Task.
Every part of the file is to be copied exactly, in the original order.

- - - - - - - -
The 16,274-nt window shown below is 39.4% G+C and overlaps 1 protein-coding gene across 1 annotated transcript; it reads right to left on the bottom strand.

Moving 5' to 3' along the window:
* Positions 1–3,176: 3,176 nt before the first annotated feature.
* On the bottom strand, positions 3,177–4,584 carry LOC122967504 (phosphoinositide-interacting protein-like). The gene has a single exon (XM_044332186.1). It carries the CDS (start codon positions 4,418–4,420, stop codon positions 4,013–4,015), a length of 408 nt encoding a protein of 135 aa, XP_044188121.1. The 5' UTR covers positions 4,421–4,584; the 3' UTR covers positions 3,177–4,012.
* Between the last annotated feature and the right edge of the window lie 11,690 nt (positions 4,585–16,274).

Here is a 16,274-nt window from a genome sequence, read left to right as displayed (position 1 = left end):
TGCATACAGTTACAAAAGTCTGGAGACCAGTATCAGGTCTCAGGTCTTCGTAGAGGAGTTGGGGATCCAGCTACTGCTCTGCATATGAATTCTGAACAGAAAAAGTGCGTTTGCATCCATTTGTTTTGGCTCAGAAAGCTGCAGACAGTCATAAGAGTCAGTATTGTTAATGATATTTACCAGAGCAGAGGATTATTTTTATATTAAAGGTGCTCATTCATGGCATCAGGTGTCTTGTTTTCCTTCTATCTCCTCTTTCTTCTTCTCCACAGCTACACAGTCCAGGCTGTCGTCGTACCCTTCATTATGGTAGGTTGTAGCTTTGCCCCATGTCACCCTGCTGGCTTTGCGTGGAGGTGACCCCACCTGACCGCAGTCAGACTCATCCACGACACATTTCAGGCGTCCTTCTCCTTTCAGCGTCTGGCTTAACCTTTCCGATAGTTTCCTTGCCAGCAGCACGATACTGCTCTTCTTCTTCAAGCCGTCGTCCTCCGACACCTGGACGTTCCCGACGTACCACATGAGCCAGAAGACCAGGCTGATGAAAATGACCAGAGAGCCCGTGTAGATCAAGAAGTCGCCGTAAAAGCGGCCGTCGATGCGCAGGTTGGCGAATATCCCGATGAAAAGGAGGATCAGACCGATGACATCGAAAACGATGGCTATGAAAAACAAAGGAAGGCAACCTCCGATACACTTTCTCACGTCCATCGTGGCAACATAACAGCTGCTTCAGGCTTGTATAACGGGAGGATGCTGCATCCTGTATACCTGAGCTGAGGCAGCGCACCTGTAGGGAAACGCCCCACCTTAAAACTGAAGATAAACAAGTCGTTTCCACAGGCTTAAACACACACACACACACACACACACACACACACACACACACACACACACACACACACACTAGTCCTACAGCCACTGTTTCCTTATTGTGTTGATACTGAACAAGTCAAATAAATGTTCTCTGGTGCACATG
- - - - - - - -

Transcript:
The 16,274-nt window shown below is 39.4% G+C and overlaps 1 protein-coding gene across 1 annotated transcript; it reads right to left on the bottom strand.

Moving 5' to 3' along the window:
* Positions 1–3,176: 3,176 nt before the first annotated feature.
* On the bottom strand, positions 3,177–4,584 carry LOC122967504 (phosphoinositide-interacting protein-like). The gene has a single exon (XM_044332186.1). It carries the CDS (start codon positions 4,418–4,420, stop codon positions 4,013–4,015), a length of 408 nt encoding a protein of 135 aa, XP_044188121.1. The 5' UTR covers positions 4,421–4,584; the 3' UTR covers positions 3,177–4,012.
* Between the last annotated feature and the right edge of the window lie 11,690 nt (positions 4,585–16,274).

Here is a 16,274-nt window from a genome sequence, read left to right as displayed (position 1 = left end):
TGCATACAGTTACAAAAGTCTGGAGACCAGTATCAGGTCTCAGGTCTTCGTAGAGGAGTTGGGGATCCAGCTACTGCTCTGCATATGAATTCTGAACAGAAAAAGTGCGTTTGCATCCATTTGTTTTGGCTCAGAAAGCTGCAGACAGTCATAAGAGTCAGTATTGTTAATGATATTTACCAGAGCAGAGGATTATTTTTATATTAAAGGTGCTCATTCATGGCATCAGGTGTCTTGTTTTCCTTCTATCTCCTCTTTCTTCTTCTCCACAGCTACACAGTCCAGGCTGTCGTCGTACCCTTCATTATGGTAGGTTGTAGCTTTGCCCCATGTCACCCTGCTGGCTTTGCGTGGAGGTGACCCCACCTGACCGCAGTCAGACTCATCCACGACACATTTCAGGCGTCCTTCTCCTTTCAGCGTCTGGCTTAACCTTTCCGATAGTTTCCTTGCCAGCAGCACGATACTGCTCTTCTTCTTCAAGCCGTCGTCCTCCGACACCTGGACGTTCCCGACGTACCACATGAGCCAGAAGACCAGGCTGATGAAAATGACCAGAGAGCCCGTGTAGATCAAGAAGTCGCCGTAAAAGCGGCCGTCGATGCGCAGGTTGGCGAATATCCCGATGAAAAGGAGGATCAGACCGATGACATCGAAAACGATGGCTATGAAAAACAAAGGAAGGCAACCTCCGATACACTTTCTCACGTCCATCGTGGCAACATAACAGCTGCTTCAGGCTTGTATAACGGGAGGATGCTGCATCCTGTATACCTGAGCTGAGGCAGCGCACCTGTAGGGAAACGCCCCACCTTAAAACTGAAGATAAACAAGTCGTTTCCACAGGCTTAAACACACACACACACACACACACACACACACACACACACACACACACACACACACACACTAGTCCTACAGCCACTGTTTCCTTATTGTGTTGATACTGAACAAGTCAAATAAATGTTCTCTGGTGCACATG